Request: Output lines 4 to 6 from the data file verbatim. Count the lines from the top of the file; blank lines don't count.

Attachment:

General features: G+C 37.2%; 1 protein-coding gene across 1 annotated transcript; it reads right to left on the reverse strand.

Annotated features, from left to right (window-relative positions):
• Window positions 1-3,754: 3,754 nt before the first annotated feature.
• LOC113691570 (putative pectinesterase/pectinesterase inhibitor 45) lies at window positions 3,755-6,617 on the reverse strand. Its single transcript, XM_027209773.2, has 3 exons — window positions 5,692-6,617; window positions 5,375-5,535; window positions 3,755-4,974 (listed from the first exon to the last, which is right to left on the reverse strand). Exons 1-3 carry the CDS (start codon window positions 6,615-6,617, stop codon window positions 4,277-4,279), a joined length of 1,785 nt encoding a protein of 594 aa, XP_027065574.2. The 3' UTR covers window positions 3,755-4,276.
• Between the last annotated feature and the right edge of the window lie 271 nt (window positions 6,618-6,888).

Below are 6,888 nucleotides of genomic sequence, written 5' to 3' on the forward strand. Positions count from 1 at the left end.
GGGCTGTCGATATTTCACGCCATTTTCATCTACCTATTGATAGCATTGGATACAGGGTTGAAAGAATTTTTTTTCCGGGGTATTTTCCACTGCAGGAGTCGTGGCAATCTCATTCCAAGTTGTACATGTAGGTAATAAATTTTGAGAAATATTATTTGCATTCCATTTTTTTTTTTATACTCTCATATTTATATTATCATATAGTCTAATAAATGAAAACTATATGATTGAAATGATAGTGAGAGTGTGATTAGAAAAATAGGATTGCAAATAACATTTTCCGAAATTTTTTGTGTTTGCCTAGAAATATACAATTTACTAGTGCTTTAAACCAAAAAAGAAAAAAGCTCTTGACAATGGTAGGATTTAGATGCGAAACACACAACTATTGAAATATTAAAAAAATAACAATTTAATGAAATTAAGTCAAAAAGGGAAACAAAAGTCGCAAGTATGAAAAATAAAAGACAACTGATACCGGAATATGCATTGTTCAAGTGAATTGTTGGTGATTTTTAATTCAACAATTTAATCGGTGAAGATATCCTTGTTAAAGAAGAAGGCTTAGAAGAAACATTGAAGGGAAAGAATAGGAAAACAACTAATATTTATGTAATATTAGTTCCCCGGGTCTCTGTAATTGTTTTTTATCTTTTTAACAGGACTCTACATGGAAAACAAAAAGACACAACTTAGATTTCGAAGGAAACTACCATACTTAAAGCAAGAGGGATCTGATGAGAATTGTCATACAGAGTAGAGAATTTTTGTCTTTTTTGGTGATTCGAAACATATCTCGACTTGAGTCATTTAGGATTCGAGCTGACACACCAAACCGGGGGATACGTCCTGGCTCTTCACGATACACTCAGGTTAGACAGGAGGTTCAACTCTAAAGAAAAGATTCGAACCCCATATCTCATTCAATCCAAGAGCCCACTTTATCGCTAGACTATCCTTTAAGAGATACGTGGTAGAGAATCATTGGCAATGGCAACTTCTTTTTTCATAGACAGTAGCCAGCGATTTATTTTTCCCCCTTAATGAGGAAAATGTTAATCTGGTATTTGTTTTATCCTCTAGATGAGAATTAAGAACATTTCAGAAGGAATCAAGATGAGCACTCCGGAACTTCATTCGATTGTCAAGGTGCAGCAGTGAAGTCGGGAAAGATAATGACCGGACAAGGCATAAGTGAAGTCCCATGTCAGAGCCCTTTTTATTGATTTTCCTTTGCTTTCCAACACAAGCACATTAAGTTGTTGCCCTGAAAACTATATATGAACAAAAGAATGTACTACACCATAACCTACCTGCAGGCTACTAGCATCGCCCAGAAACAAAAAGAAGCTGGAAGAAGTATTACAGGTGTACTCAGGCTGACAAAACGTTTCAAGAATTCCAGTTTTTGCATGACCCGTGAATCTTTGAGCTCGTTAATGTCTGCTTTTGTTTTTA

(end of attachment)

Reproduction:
• LOC113691570 (putative pectinesterase/pectinesterase inhibitor 45) lies at window positions 3,755-6,617 on the reverse strand. Its single transcript, XM_027209773.2, has 3 exons — window positions 5,692-6,617; window positions 5,375-5,535; window positions 3,755-4,974 (listed from the first exon to the last, which is right to left on the reverse strand). Exons 1-3 carry the CDS (start codon window positions 6,615-6,617, stop codon window positions 4,277-4,279), a joined length of 1,785 nt encoding a protein of 594 aa, XP_027065574.2. The 3' UTR covers window positions 3,755-4,276.
• Between the last annotated feature and the right edge of the window lie 271 nt (window positions 6,618-6,888).

Below are 6,888 nucleotides of genomic sequence, written 5' to 3' on the forward strand. Positions count from 1 at the left end.